Annual sunflowers bloom during summer and into autumn. Sow new plants every few weeks and you’ll enjoy non-stop flowers until the first frost. Perennial sunflowers bloom for a period of 8-12 weeks with some beginning as early as July and others finishing as late as October.

Fertilizer:

In most cases, sunflowers will not need fertilizer. However, if your soil is very poor you can use a slow-release granular fertilizer to encourage larger flowers. Be careful - too much nitrogen can inhibit flowering.

Staking:

Sunflowers that grow over 3 feet tall or have large, heavy flower heads are vulnerable to flopping or even breaking under the stress of summer winds and rain. Loosely attach your plant’s branches to stakes with cloth or twine to prevent this problem. Sunflowers grown from seed sown directly in the garden will have well-established roots and stronger stems and be less likely to fall. To further encourage proper root growth, provide well-draining, organically-rich soil, and plenty of space between plants. And don’t forget to water deeply so that the roots will grow down rather than out.

DESIGN IDEAS FOR SUNFLOWERS

  • Grow them as a joyful addition to the late-summer garden. They look great in the back of the border or along a fence or wall.
  • Add them to your cutting garden and use them in arrangements. Look for sunflowers that are pollenless and have sturdy stems.
  • Use them to attract birds, bees and butterflies-they are great for pollinators while in bloom, and their seed heads can be dried and set out for the birds during winter.
  • Plant them as a companion plant in vegetable gardens. The sunflower is the fourth sister that Native Americans used to accompany corn, beans and squash.
  • Grow sunflowers to inspire, delight and educate children. Kids are amazed at how quickly they grow and how enormous the giant types become.

FREQUENTLY ASKED QUESTIONS

Are sunflowers poisonous to cats or dogs?

If your pets eat your sunflowers or their seeds, don’t worry because they are non-toxic. You can safely grow them in your garden and use them in arrangements indoors.

Do sunflowers follow the sun?

Young sunflowers face east to soak up sunlight in the morning and track the sun as it moves westward throughout the day. This process is called heliotropism. Once sunflowers have reached maturity, they stop following the sun and face east from then on.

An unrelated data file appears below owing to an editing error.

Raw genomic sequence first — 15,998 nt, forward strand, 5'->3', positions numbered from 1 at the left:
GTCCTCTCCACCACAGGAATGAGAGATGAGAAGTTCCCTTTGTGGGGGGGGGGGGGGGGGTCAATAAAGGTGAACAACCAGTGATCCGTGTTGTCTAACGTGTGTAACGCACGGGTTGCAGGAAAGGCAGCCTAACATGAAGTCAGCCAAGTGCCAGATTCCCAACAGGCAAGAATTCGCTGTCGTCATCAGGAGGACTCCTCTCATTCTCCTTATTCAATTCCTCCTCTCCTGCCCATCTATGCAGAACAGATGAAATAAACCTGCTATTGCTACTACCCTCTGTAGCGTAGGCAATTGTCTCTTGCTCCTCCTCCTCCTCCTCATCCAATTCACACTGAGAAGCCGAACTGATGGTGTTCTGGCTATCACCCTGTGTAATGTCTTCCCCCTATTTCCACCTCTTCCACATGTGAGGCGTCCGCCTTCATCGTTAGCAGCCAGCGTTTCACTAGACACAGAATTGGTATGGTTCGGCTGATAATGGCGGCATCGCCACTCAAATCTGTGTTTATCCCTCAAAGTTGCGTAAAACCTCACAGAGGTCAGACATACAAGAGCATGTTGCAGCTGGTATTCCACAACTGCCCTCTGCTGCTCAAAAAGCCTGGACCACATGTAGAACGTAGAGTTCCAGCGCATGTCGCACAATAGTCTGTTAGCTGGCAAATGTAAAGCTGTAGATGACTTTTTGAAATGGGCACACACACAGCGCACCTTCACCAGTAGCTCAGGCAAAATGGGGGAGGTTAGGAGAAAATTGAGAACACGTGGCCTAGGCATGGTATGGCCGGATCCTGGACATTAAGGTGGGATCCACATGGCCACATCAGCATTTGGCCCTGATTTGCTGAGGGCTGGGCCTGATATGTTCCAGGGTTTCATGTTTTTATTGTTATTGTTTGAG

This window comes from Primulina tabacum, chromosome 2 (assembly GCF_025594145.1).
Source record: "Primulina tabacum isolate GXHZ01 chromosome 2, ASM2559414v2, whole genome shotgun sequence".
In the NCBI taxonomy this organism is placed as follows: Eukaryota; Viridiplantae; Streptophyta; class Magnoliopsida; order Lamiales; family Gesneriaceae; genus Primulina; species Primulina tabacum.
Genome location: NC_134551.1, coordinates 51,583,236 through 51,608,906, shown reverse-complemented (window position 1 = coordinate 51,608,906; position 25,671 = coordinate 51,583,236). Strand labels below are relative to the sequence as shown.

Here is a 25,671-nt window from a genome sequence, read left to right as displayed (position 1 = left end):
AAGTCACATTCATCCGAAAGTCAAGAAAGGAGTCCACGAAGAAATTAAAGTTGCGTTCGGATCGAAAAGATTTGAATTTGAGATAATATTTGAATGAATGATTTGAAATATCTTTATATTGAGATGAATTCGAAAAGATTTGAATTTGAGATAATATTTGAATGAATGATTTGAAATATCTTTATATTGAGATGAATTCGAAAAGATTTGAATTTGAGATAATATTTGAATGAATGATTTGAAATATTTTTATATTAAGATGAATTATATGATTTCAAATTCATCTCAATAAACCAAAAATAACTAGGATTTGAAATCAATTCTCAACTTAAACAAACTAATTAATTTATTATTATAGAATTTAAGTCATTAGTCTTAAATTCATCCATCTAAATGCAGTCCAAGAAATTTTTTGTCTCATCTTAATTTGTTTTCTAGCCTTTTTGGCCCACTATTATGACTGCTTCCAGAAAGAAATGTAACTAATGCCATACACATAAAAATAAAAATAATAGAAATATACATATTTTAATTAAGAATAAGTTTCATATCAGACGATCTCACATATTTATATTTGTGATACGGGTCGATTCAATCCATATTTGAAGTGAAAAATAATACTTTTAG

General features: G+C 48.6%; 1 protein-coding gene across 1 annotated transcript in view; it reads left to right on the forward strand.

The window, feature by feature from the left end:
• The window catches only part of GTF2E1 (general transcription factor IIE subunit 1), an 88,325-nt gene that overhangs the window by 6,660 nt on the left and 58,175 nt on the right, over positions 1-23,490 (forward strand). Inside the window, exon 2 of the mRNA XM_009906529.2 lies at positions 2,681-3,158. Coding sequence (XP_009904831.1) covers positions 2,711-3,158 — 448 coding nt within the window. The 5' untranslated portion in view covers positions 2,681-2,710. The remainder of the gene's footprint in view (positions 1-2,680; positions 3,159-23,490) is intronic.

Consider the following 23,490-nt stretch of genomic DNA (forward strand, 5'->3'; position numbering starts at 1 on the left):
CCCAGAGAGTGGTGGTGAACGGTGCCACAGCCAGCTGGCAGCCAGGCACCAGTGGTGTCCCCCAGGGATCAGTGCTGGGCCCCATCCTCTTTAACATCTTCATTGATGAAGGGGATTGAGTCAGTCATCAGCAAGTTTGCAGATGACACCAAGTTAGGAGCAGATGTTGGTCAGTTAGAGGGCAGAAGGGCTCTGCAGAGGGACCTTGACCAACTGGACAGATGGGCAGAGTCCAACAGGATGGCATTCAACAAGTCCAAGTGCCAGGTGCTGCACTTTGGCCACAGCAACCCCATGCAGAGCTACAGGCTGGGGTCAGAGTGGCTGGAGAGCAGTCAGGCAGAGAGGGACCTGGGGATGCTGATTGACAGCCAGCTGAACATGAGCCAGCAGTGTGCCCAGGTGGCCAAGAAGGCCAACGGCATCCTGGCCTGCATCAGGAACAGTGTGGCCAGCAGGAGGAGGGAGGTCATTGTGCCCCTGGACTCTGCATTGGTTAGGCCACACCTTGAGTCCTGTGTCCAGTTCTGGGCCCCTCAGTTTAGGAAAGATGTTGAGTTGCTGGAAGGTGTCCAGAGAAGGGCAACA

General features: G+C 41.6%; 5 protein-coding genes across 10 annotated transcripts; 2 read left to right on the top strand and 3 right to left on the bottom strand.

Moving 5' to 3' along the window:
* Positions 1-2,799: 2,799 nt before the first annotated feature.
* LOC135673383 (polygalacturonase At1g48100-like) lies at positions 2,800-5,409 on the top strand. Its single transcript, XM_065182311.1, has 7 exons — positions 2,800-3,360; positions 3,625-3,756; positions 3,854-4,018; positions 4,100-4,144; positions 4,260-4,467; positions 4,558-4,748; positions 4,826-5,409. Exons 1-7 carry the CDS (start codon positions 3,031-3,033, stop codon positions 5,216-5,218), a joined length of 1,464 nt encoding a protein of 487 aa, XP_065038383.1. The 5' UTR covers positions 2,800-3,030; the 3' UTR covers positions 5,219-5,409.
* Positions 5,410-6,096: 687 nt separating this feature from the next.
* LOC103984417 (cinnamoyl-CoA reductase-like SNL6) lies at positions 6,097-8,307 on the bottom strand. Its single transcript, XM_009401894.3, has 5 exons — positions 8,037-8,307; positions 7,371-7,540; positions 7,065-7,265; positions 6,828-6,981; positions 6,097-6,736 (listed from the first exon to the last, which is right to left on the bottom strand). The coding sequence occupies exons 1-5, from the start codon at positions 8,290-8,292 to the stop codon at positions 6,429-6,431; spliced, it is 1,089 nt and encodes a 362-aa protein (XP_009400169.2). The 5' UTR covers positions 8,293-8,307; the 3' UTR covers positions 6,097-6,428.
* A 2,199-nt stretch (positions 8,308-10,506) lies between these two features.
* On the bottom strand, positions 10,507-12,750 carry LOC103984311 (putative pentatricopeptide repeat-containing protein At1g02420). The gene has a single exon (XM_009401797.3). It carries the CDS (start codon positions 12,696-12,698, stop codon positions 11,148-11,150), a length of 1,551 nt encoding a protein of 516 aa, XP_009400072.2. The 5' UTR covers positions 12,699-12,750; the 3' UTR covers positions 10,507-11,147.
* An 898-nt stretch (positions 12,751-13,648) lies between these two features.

Are sunflowers weeds?

Sunflowers are known for popping up on their own (well, actually with the help of birds). For some gardeners they are a treasured surprise, but to others they are a frustrating weed. If you don’t want sunflowers in your garden, simply pull them up, making sure to get the roots.

HARVEST YOUR OWN SUNFLOWER SEEDS

If you want to harvest sunflower seeds to snack on (or to feed the birds with later), plant larger varieties of Helianthus annuus (annual sunflower) since they have the biggest seeds. Good choices are ‘Russian Mammoth’, ‘Sunzilla’, and ‘Heirloom Titan’, sometimes towering more than 10 feet tall with seed heads a foot or more across. (Note: In order for pollen-free Helianthus annuus varieties to form seeds for wildlife, you also need to plant types of sunflowers that produce pollen.)

Harvesting your own seeds is simple:

  1. When flower heads start to dry and turn to face the ground and seeds are plump and ripe, cut off flower heads with a 2-foot section of the stem attached.
  2. Tie cheesecloth over the heads and hang them upside-down in a garage or garden shed to finish drying.

If you’re just planning on letting birds feast on the seeds, you can leave the seed heads on the plants for the birds to eat. Another option is to cut the drying ripe seed heads and hang them upside down on a fence to give birds easier access.

RELATED:
Late Summer Flower Arrangements with Sunflowers
Surprisingly Drought-Tolerant Plants
21 Easy to Grow Flowers